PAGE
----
Group work was divided based on the five BRICS countries. Conference participants chose one working group (by BRICS countries). Students, recognized experts on each country and civil activists were invited to participate in the groups. For each of the working groups, students from the Master’s program “Political analysis and public policy” individually prepared the CIVICUS methodology, well-known and recognized by civil society experts world-wide, a brief report on the status of civil society in the country. The students had been preparing the reports since February 2015 as part of a research seminar, under the supervision of the leading professors of the faculty. In addition to the general analysis of the status of civil society in BRICS countries, each report included case studies on the effective impact of civil society on the governments of BRICS countries, with the goal of solving social problems in these societies. On the day of the conference, the reports were presented to a jury of experts and civil activists of BRICS countries. The opinions of the experts and activists were taken into account for the final presentations of the reports that took place at the conference.
Discussions continued throughout the entire day and concluded with final debates on the efficiency of a dual approach that is used by civil societies all over the world. The first approach is the implementation of participation by advisory citizens from ministries and departments through specially created committees and commissions (for example, The Presidential Council on Civil Society and Human Rights). The second approach is the application of mechanisms of public influence on the system of state bodies from the outside (forming public opinion, signing petitions, holding meetings, and other statutory methods of direct civil engagement).
A collection of articles is planned as a result of the conference, including contribution from experts, as well as the best country reports, prepared by experts and young researchers. The publication of this collection of articles is expected for the end of the summer, and its electronic version will be openly accessible on the Oxfam website.
For more information, please access: http://neravenstvo.com/?p=1207&lang=en
Originally posted online in the Jakarta Post: http://www.thejakartapost.com/news/2015/04/28/govt-urged-reform-ris-taxation-system-maximize-development-funding.html#sthash.yGOYB76k.dpuf
The International NGO Forum […]
Check out Felipe de Carvalho’s report on his peer to peer travel to Russia, his impressions of the country and his views on HIV patents, drugs and treatment.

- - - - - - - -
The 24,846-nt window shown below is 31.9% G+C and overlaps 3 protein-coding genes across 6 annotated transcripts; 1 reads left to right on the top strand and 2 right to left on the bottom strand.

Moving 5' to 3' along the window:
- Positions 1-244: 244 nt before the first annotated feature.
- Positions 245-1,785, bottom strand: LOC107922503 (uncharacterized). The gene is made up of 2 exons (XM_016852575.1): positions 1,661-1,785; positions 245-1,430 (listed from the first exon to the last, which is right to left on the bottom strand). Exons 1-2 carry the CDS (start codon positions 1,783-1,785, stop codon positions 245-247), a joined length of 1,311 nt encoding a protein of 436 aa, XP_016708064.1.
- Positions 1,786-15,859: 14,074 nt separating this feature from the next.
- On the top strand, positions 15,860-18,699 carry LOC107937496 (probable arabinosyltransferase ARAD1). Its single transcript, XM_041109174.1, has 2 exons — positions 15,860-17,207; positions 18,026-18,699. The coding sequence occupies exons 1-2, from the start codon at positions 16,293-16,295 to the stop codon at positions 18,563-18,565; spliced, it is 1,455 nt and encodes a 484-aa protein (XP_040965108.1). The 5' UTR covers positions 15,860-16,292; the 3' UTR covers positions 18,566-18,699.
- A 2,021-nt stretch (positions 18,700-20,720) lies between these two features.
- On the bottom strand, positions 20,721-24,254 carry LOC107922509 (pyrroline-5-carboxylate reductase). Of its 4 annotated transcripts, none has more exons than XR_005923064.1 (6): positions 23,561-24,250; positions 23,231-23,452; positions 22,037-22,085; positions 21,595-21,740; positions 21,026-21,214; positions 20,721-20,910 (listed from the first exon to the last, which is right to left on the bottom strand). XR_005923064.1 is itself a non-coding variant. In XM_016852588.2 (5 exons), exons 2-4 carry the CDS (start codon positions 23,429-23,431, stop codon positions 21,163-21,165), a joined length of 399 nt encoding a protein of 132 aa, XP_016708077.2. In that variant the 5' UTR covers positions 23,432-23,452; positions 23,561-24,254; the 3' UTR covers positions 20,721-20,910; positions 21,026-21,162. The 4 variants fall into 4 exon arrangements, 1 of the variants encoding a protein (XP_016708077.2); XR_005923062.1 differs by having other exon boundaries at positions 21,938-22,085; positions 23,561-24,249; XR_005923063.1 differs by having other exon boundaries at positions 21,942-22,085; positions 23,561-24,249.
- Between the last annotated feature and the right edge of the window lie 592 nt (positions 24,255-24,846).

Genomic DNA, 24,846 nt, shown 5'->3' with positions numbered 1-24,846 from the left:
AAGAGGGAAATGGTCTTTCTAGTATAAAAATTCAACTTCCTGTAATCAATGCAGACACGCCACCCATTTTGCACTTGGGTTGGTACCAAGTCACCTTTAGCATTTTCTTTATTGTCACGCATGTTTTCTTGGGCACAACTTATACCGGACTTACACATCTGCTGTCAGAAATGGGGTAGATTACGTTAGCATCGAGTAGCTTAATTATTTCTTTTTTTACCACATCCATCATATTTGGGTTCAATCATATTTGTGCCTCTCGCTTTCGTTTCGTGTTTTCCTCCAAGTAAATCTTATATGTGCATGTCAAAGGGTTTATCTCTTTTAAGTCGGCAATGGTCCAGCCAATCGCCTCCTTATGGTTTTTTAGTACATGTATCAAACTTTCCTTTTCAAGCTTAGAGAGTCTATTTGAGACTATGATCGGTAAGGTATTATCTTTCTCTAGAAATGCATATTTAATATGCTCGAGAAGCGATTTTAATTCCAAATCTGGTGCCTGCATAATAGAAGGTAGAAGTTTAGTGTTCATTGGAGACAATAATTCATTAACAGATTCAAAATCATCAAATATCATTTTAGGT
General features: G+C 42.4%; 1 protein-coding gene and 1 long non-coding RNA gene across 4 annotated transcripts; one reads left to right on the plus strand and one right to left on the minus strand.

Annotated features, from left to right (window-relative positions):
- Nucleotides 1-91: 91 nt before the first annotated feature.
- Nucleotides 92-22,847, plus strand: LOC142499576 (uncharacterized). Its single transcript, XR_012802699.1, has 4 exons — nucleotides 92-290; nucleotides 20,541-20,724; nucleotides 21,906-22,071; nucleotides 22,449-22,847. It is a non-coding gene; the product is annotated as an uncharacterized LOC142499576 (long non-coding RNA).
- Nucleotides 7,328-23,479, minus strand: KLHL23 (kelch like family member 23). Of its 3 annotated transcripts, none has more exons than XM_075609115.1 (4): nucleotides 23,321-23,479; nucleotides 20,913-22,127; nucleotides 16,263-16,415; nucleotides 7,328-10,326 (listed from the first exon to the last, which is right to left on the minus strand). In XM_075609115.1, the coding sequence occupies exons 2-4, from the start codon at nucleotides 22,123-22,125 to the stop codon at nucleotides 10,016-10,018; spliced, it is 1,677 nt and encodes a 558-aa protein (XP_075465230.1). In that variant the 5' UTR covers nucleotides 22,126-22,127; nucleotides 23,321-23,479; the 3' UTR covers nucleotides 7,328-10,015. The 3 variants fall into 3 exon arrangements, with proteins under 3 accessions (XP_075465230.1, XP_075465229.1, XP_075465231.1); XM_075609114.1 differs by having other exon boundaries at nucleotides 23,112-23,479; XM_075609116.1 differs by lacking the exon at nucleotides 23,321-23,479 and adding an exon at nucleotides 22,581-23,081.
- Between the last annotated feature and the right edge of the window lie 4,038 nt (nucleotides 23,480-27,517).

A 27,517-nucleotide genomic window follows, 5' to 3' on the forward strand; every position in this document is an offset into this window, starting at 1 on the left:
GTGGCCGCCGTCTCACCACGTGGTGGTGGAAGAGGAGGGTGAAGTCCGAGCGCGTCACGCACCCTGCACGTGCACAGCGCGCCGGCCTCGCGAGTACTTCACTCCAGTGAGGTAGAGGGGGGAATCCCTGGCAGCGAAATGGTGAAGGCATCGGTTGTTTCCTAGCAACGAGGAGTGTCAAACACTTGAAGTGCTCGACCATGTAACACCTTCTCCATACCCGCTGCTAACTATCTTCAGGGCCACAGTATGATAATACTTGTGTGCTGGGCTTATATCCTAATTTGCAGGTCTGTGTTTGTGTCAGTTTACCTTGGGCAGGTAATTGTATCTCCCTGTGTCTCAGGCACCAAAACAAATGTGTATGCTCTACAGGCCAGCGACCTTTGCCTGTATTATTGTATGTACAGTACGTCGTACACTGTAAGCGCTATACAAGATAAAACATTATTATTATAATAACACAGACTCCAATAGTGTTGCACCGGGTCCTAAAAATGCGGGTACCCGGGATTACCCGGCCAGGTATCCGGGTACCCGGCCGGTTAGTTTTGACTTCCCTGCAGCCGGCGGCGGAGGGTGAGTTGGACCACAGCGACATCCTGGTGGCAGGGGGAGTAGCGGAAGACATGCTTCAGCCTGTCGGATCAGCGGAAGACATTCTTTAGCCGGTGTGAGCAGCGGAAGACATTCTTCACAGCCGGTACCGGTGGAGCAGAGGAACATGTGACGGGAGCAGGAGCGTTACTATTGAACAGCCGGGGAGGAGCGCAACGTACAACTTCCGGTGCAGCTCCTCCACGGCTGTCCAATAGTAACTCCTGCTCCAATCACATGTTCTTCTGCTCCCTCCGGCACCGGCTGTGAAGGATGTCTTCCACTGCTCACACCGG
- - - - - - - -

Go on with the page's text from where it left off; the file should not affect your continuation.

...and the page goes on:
*By Felipe de Carvalho – GTPI communication coordinator
A week in Russia is sufficient only to begin to glimpse the many paradoxes of this Asian giant, with no clue as to how to decipher them.On behalf of Rebrip I was able to visit two of its main cities, Moscow and St. Petersburg, and see the contradictions of a country that has opened to globalization without relinquishing an anti-Western attitude, a global power which often watches its own people more than its borders, a developed country that frequently works to undermine its democracy.
With a rich past that saw tyrannical tsars and the revolutionaries who overthrew them, Russia today still seems to be uncertain about the benefits of its own historical process.
My visit received great support from the Oxfam Russia staff who welcomed me with open arms.The staff gave me a good overview of the local political situation, with an emphasis on the health field. Through meetings organized by the Oxfam office itself, I was able to obtain more information on GCAP, an informal coalition of 40 Russian NGOs that work in various areas.With regard to health, the GCAP focus has been on access to and quality of services.
There is currently a great challenge in the country due to tension between the public and the private sector in health.The funding that supports the public system comes from mandatory contributions of the working population, but only 42% currently contribute, while close to 35% of the population is not officially employed.Supposedly as a reaction to this situation of insufficient financing, the government has promoted Public-Private partnerships to manage health services.But this strategy has only benefitted those able to pay for the expensive health plans.The main hospital in Moscow, for example, is targeted for a PPP and after completion of the reforms, only 20% of the beds will be reserved for those who do not have a health plan.In addition, the new hospital structure will eliminate what was the largest center for palliative care in the country and replace it with a plastic surgery unit.The PPP policy is above all a major focus of corruption.